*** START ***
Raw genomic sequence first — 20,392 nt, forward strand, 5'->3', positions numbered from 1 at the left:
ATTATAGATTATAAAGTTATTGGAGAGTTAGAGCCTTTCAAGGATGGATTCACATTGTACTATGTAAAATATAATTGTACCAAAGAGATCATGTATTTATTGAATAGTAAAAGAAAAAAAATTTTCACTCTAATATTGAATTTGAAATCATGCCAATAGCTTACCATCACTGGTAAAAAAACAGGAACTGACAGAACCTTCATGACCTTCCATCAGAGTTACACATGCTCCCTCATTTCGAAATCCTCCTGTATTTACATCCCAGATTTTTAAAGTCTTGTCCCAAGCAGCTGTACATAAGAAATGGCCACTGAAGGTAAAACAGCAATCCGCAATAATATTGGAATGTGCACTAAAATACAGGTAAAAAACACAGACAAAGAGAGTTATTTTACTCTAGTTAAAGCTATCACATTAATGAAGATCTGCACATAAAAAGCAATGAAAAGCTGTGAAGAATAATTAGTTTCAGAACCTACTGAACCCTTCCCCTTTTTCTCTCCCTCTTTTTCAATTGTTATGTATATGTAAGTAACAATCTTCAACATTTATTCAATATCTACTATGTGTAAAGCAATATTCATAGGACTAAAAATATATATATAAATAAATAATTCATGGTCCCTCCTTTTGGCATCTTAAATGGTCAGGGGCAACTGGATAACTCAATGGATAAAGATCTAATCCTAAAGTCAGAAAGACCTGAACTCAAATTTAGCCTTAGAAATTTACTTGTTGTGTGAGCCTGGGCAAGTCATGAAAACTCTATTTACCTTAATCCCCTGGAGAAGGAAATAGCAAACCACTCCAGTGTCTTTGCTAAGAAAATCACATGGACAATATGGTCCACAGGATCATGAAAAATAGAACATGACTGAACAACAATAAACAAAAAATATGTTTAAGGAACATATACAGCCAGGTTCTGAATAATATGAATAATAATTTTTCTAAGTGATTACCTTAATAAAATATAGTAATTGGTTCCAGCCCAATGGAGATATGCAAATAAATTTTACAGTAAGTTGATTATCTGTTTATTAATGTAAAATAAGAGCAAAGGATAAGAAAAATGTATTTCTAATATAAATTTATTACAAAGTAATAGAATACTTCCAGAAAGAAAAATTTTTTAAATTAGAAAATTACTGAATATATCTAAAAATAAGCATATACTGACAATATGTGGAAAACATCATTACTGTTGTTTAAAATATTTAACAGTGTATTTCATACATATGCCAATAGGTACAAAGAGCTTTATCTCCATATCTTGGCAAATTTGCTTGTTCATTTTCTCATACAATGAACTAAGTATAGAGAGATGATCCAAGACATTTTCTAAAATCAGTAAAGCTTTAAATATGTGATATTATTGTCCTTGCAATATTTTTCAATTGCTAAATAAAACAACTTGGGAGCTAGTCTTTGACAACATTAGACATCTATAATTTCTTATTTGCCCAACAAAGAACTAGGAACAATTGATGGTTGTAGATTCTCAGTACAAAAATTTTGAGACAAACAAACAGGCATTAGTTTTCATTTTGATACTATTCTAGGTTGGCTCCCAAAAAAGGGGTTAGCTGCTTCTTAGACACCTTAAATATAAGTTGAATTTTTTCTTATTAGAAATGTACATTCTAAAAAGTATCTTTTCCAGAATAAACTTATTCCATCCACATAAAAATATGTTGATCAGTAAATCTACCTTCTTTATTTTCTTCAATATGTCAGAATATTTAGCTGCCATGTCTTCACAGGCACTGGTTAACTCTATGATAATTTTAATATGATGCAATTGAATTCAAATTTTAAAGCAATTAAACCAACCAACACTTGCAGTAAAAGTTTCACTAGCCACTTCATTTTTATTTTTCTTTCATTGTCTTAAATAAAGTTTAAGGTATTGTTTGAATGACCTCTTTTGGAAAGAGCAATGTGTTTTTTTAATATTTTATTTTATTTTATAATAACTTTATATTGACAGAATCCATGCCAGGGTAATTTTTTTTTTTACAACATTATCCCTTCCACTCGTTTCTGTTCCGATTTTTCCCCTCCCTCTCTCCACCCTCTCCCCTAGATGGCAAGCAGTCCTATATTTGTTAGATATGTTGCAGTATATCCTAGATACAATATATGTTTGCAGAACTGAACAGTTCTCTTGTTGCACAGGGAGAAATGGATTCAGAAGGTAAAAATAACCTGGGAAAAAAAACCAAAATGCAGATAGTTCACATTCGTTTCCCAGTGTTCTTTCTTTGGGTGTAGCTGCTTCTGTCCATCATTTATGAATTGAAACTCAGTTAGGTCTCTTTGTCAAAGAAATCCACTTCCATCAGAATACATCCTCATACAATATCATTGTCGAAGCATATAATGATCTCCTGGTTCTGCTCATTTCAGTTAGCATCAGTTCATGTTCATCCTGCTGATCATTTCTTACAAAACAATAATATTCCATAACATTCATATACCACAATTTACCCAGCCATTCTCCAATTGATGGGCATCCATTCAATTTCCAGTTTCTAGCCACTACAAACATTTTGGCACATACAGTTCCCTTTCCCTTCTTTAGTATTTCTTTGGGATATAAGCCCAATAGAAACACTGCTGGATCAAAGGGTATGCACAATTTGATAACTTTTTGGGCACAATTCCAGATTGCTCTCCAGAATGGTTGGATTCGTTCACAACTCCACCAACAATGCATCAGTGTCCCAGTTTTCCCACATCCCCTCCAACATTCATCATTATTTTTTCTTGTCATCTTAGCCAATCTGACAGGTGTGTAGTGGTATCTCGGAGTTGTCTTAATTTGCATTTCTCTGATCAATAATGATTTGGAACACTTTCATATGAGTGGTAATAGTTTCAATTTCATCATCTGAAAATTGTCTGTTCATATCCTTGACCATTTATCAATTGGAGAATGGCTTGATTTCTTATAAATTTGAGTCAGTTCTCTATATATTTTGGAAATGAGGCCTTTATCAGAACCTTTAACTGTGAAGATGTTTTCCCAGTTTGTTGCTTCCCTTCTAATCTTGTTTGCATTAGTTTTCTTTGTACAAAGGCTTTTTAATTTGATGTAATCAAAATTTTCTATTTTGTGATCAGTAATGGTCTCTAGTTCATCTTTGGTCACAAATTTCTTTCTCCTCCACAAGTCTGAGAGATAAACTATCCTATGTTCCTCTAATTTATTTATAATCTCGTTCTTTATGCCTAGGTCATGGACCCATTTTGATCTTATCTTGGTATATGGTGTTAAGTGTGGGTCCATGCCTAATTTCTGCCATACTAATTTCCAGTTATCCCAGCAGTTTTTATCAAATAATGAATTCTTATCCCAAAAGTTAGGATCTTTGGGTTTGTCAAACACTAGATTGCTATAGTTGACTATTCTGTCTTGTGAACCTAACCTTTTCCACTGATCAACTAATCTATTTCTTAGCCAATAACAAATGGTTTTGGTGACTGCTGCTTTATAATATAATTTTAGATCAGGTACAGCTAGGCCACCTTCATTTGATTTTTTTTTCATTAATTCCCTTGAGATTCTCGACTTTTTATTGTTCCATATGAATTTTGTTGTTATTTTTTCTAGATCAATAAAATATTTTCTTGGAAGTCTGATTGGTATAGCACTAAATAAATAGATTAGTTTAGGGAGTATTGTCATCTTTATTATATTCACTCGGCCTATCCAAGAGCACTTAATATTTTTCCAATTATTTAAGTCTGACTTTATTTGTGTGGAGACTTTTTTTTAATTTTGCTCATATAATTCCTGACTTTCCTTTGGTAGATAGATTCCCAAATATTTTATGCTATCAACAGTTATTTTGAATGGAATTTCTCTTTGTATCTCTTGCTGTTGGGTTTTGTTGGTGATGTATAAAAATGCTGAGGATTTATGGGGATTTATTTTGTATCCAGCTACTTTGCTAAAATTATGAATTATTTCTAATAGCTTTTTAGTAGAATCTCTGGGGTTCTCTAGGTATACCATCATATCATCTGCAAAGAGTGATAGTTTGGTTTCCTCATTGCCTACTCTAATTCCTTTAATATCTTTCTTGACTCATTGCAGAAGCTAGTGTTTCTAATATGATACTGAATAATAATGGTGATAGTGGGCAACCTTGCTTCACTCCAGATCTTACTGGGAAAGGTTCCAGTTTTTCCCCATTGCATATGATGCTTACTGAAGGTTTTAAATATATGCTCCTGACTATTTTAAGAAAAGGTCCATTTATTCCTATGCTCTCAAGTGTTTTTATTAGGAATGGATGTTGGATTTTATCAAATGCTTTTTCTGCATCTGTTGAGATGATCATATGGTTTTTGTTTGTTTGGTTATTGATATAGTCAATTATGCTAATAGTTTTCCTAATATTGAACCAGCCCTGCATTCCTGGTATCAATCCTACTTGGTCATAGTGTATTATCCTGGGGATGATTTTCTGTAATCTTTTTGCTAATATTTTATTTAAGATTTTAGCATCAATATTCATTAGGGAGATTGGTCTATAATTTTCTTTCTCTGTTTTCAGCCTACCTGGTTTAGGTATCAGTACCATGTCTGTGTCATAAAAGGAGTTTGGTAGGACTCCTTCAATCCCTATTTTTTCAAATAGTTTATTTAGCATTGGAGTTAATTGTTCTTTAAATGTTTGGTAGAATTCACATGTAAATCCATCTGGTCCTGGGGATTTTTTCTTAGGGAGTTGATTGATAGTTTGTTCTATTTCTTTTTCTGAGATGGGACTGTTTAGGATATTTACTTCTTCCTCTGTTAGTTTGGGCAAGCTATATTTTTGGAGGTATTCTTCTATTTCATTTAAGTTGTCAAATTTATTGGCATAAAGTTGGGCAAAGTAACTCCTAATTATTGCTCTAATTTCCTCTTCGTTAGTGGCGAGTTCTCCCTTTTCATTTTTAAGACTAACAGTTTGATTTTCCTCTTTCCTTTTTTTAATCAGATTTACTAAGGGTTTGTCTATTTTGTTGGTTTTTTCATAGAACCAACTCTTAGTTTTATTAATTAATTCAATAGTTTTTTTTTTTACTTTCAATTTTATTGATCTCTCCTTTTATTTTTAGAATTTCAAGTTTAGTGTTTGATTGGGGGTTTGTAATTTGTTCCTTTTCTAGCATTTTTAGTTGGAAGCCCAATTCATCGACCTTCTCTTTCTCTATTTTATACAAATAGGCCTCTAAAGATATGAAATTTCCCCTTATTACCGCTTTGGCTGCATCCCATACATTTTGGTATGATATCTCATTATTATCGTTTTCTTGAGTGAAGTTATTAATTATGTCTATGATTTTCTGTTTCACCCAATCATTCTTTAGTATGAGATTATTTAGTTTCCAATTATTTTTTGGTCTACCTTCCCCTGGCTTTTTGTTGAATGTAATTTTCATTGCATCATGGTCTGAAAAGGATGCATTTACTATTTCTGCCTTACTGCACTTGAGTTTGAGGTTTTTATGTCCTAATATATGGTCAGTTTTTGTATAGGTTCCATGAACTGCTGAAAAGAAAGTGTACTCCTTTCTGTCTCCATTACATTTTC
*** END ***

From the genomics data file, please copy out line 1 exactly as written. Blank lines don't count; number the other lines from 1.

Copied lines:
Raw genomic sequence first — 20,392 nt, forward strand, 5'->3', positions numbered from 1 at the left: